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About this poet

Maureen N. McClane is the author of the poetry collections This Blue (Farrar, Straus and Giroux), a finalist for the 2014 National Book Award in poetry; World Enough (Farrar, Straus and Giroux, 2010); and Same Life (Farrar, Straus and Giroux, 2008); as well as the hybrid book of memoir and criticism My Poets (Farrar, Straus and Giroux, 2012), which was a finalist for the 2012 National Book Critics Circle Award in Autobiography. She is a professor of English at New York University.

Horoscope

Maureen N. McLane
Again the white blanket 			
icicles pierce.
The fierce teeth
of steel-framed snowshoes
bite the trail open.
Where the hardwoods stand
and rarely bend
the wind blows hard
an explosion of snow
like flour dusting
the baker in a shop
long since shuttered.
In this our post-shame century
we will reclaim
the old nouns
unembarrassed. 
If it rains 
we'll say oh
there's rain.
If she falls
out of love
with you you'll carry
your love on a gold plate
to the forest and bury it
in the Indian graveyard.
Pioneers do not
only despoil.
The sweet knees
of oxen have pressed
a path for me.
A lone chickadee
undaunted thing
sings in the snow.			 
Flakes appear
as if out of air
but surely they come
from somewhere
bearing what news
from the troposphere.
The sky's shifted
and Capricorns abandon
themselves to a Sagittarian
line. I like
this weird axis.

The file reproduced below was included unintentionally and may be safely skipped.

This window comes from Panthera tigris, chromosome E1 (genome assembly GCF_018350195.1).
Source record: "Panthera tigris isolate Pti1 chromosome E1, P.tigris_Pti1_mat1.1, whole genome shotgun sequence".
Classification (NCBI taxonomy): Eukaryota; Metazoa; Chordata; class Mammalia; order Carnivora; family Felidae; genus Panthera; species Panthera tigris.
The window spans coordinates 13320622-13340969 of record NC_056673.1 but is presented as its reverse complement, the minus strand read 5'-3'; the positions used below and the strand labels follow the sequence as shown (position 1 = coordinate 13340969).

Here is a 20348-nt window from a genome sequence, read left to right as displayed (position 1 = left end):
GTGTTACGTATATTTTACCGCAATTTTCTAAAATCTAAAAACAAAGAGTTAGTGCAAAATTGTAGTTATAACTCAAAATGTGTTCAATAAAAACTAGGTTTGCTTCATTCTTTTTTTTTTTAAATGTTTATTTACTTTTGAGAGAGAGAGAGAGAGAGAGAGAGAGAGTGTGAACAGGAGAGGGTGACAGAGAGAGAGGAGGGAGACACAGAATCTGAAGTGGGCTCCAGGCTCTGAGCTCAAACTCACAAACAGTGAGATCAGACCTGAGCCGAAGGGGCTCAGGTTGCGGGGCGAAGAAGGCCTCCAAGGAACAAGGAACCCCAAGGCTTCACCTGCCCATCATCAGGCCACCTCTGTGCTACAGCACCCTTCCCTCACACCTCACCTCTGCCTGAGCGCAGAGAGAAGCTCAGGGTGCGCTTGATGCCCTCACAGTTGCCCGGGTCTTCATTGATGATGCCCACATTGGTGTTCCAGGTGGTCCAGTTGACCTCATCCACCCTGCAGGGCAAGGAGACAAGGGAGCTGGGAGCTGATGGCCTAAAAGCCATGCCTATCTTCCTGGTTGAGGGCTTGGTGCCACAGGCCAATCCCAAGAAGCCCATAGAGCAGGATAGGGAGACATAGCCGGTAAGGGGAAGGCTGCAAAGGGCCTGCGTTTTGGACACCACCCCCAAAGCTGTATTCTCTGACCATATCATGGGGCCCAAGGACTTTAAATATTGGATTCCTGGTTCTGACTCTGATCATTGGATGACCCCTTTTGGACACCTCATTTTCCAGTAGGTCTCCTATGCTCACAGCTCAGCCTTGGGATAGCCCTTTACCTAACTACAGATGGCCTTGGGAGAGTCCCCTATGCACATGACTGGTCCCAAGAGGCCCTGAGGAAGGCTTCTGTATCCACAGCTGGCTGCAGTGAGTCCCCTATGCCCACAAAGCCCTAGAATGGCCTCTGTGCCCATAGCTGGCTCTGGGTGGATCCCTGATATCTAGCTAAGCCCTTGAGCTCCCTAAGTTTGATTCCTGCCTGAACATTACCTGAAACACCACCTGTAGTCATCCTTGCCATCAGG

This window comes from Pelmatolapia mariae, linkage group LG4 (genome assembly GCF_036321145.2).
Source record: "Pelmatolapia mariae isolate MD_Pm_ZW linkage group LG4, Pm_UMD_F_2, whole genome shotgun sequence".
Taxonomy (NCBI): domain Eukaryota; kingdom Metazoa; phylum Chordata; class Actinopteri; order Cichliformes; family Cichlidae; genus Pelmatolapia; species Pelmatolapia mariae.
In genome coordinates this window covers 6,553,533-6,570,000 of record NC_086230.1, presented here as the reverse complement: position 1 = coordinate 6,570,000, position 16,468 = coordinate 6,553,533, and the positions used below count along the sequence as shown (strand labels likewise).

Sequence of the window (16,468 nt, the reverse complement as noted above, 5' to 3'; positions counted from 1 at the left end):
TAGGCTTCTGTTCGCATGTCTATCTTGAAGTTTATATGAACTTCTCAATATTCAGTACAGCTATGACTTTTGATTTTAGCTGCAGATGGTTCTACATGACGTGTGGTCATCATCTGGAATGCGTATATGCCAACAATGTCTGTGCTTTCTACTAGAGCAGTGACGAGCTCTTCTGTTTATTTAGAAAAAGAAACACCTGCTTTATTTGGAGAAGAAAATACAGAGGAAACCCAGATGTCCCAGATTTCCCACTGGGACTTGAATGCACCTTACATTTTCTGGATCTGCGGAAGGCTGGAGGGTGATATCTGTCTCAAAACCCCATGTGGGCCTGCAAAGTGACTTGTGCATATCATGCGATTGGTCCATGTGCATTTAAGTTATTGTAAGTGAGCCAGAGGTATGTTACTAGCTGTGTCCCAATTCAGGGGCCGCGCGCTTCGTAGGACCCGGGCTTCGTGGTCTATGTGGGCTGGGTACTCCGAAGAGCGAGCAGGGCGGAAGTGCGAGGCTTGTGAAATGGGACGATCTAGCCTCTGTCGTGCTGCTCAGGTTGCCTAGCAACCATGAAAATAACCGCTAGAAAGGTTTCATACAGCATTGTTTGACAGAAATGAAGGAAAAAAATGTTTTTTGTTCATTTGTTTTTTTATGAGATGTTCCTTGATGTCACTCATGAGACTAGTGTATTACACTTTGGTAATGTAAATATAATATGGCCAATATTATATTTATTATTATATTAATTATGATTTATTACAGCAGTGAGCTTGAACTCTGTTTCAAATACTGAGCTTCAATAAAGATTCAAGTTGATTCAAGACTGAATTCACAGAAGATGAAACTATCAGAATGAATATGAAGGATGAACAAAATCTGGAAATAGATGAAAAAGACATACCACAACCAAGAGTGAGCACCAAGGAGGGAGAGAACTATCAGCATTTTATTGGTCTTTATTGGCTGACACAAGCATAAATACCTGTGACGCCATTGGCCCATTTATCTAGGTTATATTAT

In 23,000 years
it will become again
the same sky
the Babylonians scanned.

Copyright © 2011 by Maureen McLane. Used with permission of the author.

Copyright © 2011 by Maureen McLane. Used with permission of the author.

Maureen N. McLane

Maureen N. McClane is the author of the poetry collections This Blue (Farrar, Straus and Giroux), a finalist for the 2014 National Book Award in poetry; World Enough (Farrar, Straus and Giroux, 2010); and Same Life (Farrar, Straus and Giroux, 2008); as well as the hybrid book of memoir and criticism My Poets (Farrar, Straus and Giroux, 2012), which was a finalist for the 2012 National Book Critics Circle Award in Autobiography. She is a professor of English at New York University.

by this poet

poem
little moth
I do not think you'll escape
this night

I do not think
you'll escape this night
little moth

               *

bees in clover
summer half over
friends without lovers

               *

I bite a carrot
horsefly bites me

               *

I thought it was you
moving through the trees

but it was the
poem

They were not kidding
when they said they were blinded
by a vision of love.

It was not just a manner
of speaking or feeling
though it’s hard to say

how the dead
really felt harder
even than knowing the living.

You are so opaque
to me your brief

poem
         If we belonged 
to the dead, if we had our own
Egyptian culture of care—
the amulets of home entombed
for solace everywhere—
would we then have found
a better way to cast beyond
the merely given earth?
         If you want to follow me
you'd better leave your plaid
suitcase and makeup kit
behind.  I